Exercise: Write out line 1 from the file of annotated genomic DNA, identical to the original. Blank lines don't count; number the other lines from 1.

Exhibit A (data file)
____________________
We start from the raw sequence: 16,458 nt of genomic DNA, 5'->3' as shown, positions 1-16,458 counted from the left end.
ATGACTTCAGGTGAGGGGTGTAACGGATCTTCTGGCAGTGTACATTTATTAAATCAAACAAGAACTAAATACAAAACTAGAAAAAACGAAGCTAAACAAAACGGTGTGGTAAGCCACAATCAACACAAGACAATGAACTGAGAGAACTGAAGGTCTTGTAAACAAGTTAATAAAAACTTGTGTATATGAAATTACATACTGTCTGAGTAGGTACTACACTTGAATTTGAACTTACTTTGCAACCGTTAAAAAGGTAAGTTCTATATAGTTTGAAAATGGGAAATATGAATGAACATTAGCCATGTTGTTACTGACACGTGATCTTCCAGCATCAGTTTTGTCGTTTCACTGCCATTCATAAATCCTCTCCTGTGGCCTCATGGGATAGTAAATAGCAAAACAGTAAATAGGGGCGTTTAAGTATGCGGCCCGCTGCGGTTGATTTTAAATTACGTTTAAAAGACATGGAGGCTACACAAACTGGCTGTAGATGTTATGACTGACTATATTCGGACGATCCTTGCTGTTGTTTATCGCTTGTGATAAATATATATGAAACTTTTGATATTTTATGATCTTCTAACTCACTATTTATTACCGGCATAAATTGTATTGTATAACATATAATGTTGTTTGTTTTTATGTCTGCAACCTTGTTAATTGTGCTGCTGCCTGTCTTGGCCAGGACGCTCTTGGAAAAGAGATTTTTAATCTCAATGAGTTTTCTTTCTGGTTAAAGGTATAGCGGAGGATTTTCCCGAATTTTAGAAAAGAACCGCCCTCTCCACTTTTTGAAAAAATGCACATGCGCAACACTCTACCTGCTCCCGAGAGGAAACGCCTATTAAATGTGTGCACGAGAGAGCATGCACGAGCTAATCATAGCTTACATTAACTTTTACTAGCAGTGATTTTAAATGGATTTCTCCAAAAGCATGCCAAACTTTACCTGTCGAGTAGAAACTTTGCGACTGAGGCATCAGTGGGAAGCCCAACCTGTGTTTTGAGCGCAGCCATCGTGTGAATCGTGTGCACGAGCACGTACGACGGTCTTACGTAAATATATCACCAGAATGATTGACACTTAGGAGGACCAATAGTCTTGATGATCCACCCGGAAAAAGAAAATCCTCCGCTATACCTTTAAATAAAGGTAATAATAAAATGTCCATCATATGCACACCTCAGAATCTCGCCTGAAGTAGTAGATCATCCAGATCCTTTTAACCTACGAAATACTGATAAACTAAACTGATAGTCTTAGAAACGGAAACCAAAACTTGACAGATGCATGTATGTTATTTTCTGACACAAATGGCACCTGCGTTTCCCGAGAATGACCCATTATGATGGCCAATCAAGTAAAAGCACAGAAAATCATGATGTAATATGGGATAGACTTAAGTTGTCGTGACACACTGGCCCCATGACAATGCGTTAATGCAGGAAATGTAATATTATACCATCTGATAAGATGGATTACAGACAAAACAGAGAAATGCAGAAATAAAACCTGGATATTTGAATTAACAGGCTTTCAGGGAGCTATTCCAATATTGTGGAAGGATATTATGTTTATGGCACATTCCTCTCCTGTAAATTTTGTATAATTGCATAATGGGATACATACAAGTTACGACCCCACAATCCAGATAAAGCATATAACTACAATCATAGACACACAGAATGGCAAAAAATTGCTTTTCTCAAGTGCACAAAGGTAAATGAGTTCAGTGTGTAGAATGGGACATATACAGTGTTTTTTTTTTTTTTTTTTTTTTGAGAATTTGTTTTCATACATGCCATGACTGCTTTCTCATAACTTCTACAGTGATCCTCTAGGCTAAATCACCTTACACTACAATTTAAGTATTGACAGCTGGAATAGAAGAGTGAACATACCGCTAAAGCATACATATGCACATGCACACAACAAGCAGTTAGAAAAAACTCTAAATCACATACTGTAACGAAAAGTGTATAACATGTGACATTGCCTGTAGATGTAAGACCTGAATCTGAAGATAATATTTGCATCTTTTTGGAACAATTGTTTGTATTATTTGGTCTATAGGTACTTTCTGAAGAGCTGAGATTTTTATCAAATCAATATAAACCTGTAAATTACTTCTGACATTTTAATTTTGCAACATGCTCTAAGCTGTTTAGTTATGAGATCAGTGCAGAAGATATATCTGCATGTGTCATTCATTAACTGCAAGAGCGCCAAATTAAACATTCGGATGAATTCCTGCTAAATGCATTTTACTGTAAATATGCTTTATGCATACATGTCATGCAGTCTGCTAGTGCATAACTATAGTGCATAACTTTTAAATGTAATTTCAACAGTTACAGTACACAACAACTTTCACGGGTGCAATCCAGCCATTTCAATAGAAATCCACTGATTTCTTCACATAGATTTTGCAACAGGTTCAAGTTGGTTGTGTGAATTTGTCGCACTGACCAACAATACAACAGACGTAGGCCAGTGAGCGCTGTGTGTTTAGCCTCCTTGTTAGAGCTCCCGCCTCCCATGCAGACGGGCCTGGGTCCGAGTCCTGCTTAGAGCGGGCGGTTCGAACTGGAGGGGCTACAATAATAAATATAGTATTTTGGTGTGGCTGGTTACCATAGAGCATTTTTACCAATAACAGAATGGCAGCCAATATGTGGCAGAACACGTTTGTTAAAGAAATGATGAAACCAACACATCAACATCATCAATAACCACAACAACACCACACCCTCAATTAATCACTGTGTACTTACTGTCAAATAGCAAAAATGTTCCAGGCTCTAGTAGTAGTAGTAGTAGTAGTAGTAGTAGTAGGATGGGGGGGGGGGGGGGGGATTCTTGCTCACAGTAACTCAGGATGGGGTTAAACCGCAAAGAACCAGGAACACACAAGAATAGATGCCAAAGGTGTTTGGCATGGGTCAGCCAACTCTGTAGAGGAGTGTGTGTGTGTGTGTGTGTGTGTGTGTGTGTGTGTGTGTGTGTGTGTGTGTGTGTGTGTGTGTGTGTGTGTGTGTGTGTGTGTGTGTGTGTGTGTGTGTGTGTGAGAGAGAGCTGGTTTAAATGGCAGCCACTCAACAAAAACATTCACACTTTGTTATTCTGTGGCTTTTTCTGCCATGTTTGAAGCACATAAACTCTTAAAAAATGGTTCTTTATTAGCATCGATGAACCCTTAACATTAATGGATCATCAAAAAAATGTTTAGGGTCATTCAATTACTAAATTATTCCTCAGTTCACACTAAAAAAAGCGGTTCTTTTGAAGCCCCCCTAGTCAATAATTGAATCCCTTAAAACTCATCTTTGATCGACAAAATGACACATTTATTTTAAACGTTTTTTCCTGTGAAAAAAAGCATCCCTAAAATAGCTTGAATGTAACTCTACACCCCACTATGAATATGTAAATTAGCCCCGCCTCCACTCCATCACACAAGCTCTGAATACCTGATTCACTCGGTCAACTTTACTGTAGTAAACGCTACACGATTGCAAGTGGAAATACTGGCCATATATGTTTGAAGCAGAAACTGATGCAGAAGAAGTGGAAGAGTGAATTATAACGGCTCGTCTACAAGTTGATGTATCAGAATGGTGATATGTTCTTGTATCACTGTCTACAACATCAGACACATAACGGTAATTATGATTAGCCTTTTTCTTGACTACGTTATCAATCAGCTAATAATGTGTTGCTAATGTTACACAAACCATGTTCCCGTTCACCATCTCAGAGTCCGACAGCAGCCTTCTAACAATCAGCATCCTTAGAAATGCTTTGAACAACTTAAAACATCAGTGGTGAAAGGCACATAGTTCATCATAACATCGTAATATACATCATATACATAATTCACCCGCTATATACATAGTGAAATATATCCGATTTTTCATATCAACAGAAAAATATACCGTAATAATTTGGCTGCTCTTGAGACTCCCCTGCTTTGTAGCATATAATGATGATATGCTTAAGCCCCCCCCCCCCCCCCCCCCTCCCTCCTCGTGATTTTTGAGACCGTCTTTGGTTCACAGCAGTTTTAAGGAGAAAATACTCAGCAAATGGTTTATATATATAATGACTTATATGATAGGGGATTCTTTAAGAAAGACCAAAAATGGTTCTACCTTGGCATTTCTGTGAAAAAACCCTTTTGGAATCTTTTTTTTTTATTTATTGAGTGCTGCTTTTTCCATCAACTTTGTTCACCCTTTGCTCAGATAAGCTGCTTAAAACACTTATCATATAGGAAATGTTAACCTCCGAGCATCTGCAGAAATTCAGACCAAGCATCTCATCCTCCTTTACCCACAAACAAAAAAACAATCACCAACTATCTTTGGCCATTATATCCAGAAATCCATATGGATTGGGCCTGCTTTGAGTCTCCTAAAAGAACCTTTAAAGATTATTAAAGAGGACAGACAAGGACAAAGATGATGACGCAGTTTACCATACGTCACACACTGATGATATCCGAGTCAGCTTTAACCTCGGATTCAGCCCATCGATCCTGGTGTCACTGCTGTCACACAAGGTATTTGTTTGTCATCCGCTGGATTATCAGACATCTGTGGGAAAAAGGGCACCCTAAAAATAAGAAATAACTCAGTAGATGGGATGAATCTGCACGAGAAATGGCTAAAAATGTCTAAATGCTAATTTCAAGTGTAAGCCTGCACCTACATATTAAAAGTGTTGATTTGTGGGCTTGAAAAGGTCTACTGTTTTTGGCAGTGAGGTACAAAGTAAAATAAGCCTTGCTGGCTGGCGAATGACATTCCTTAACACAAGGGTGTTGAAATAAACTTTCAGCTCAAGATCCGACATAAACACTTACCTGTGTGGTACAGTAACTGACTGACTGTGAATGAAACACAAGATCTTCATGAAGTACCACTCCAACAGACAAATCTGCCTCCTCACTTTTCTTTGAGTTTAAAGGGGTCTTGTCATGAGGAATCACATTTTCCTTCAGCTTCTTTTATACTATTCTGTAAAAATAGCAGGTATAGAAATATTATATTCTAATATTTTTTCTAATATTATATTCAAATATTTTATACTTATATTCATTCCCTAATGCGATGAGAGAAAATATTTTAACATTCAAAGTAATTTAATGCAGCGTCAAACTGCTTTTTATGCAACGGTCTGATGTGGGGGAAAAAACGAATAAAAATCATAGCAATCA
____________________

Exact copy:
We start from the raw sequence: 16,458 nt of genomic DNA, 5'->3' as shown, positions 1-16,458 counted from the left end.